In a move to stimulate what the news media and many political and economic pundits are either speculatively or actually calling a "recession" in the United States economy, President Bush announced a proposal for an economic stimulus plan worth $150 billion designed to ward off what his administration is instead referring to as "areas of real concern."
In comments to the media, President Bush would not use the term "recession" and carefully guarded against referring to the economy in negative terms. Yet his portrayal of slower growth and instability in the markets was unmistakably dour.
The two pillars of his the economic stimulus package focus on consumer spending and business investment.
The consumer spending portion of the plan would eliminate the 10 percent tax bracket currently a part of the income tax system. More drastically, however, it would provide early rebate checks for all taxpayers, depending on income, from a lower limit of $300 to an upper limit of $1800.
Unmarried individuals would receive up to $600, while married couples would receive up to twice that amount, up to $1200. Children would be worth an additional $300 in rebates, up to a maximum of two children.
The section of the proposal aimed at nudging business investment includes a bonus 50% depreciation for fixed assets as well as a doubled limit for deduction of expenses, raised to $250,000. President Bush indicated that the package of business growth incentives could create as many as 500,000 new jobs by giving businesses the incentive to hire new employees.
The one section of the economic stimulus proposal not related to tax breaks was the modification of the policies of government-backed mortgage agencies Freddie Mac and Fannie Mae.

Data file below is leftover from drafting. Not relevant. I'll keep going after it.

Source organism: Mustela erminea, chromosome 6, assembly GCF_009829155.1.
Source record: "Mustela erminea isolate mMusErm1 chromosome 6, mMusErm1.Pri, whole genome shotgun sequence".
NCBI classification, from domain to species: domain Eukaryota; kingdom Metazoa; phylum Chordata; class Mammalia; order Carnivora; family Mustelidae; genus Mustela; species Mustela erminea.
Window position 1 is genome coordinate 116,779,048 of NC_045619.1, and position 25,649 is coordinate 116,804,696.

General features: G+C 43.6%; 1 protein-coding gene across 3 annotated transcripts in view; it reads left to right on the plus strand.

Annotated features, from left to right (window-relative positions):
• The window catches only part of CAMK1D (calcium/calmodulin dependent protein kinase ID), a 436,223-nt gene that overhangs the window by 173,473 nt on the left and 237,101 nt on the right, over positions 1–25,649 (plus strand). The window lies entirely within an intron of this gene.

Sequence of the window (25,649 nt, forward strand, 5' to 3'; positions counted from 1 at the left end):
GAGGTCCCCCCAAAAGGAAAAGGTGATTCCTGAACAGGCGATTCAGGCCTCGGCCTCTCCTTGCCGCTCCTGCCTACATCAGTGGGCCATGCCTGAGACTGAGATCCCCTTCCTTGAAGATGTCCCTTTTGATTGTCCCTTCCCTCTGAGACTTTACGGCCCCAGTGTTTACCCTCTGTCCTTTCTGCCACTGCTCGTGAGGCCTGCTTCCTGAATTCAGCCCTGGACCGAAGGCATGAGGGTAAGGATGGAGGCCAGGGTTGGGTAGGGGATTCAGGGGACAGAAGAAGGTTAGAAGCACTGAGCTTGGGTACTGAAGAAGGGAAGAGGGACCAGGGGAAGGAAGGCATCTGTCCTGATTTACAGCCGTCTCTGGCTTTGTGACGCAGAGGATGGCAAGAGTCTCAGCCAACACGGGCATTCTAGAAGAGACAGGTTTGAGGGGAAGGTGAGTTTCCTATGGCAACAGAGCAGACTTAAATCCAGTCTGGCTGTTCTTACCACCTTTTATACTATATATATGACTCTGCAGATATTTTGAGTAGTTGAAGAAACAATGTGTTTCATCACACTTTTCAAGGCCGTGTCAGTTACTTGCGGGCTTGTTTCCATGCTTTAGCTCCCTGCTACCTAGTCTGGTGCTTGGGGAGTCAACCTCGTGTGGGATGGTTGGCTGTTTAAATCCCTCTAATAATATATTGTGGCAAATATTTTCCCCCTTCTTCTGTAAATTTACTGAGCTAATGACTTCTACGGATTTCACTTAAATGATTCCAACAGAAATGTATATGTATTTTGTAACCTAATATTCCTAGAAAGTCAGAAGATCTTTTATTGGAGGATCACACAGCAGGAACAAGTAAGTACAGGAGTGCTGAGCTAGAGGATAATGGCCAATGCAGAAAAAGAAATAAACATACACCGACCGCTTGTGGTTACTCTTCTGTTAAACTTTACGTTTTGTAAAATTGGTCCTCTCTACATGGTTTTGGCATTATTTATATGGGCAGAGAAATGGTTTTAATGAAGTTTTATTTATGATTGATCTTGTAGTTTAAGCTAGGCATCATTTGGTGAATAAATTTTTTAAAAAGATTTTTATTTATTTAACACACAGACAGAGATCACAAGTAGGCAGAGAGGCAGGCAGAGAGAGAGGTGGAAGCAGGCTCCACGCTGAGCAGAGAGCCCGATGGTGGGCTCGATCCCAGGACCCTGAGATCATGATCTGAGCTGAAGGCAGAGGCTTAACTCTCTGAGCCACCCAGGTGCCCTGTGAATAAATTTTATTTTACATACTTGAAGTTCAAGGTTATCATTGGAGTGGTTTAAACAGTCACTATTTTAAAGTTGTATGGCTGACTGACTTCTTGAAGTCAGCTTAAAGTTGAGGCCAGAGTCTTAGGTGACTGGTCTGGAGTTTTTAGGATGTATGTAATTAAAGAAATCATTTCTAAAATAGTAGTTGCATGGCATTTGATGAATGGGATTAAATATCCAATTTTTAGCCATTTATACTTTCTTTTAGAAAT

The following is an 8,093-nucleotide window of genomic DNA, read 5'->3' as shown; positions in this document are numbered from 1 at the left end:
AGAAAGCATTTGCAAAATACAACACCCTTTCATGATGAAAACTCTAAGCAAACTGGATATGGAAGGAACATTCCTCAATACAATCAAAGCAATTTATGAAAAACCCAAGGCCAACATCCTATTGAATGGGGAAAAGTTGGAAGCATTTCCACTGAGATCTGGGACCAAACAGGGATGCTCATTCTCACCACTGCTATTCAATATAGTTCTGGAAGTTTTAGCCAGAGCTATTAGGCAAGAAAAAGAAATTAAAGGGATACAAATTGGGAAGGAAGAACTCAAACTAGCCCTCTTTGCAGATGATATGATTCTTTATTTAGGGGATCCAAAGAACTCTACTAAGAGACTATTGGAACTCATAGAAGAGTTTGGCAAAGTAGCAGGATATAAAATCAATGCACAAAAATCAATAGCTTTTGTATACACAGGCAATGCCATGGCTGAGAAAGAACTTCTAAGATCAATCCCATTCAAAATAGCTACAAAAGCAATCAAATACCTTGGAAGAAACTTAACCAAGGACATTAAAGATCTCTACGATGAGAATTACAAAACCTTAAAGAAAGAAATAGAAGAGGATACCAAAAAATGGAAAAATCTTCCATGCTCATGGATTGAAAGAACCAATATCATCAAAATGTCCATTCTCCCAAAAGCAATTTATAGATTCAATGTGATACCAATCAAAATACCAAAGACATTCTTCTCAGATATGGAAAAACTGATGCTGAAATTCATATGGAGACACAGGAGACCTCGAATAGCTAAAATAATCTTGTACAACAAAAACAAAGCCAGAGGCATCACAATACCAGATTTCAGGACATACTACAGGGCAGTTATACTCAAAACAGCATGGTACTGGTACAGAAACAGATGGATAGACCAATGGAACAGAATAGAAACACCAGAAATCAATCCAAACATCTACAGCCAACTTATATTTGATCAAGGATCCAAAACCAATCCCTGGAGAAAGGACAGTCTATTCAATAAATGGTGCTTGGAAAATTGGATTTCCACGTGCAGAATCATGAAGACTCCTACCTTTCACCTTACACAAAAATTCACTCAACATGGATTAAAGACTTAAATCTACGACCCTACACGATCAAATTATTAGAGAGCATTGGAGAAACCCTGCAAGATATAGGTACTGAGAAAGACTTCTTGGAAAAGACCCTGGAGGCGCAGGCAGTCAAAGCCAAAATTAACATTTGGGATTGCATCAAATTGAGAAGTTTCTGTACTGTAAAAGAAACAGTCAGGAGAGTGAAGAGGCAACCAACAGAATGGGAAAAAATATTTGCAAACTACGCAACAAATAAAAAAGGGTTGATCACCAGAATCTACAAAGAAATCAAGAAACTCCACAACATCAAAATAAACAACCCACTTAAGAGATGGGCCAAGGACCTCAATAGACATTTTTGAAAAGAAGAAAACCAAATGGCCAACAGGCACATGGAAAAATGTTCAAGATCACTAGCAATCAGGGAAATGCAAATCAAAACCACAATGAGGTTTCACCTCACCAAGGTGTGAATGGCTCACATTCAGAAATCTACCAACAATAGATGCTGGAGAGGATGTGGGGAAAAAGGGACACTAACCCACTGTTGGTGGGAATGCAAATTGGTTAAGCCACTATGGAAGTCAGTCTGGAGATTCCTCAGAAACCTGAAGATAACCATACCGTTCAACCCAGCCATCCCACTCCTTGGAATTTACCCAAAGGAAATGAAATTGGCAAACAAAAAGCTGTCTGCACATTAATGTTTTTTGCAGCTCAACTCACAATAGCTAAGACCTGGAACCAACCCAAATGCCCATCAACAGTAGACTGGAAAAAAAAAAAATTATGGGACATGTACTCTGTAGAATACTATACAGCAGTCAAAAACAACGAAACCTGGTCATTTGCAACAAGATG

Currently, the agencies observe a mortgage-purchasing limit of $417,000; President Bush's economic stimulus package would raise the limit to $729,750, making more homeowners eligible to deal with the government-backed agencies rather than the subprime lenders to whom many make out their mortgage checks.
Currently, H.R. 5140, the bill covering the economic stimulus plan, has been passed by the House of Representatives with a vote of 385 to 35, and now awaits vote in the Senate. Many believe that the Senate will prove to be a much tougher test for the bill, as counter proposals are already being offered.
Immediately after President Bush announced the details of his economic stimulus plan, voices both for and against the measures he proposed could be heard. The main theme running through many of the responses in the media, both print and Internet, was that the Bush plan would help in the short run, but would fail to sustain real stimulus over a long period of time into the future.
Presidential candidates, seeing an opportunity to have the country watch them in action, offered stimulus packages of their own that sought to improve upon the short-term gains for long-term economic stability.
The GOP candidates, in particular, with their collective commitment to cutting taxes and maintaining tax cuts, jumped in to offer further measures to ensure the tax cuts they promise would stick long into the future.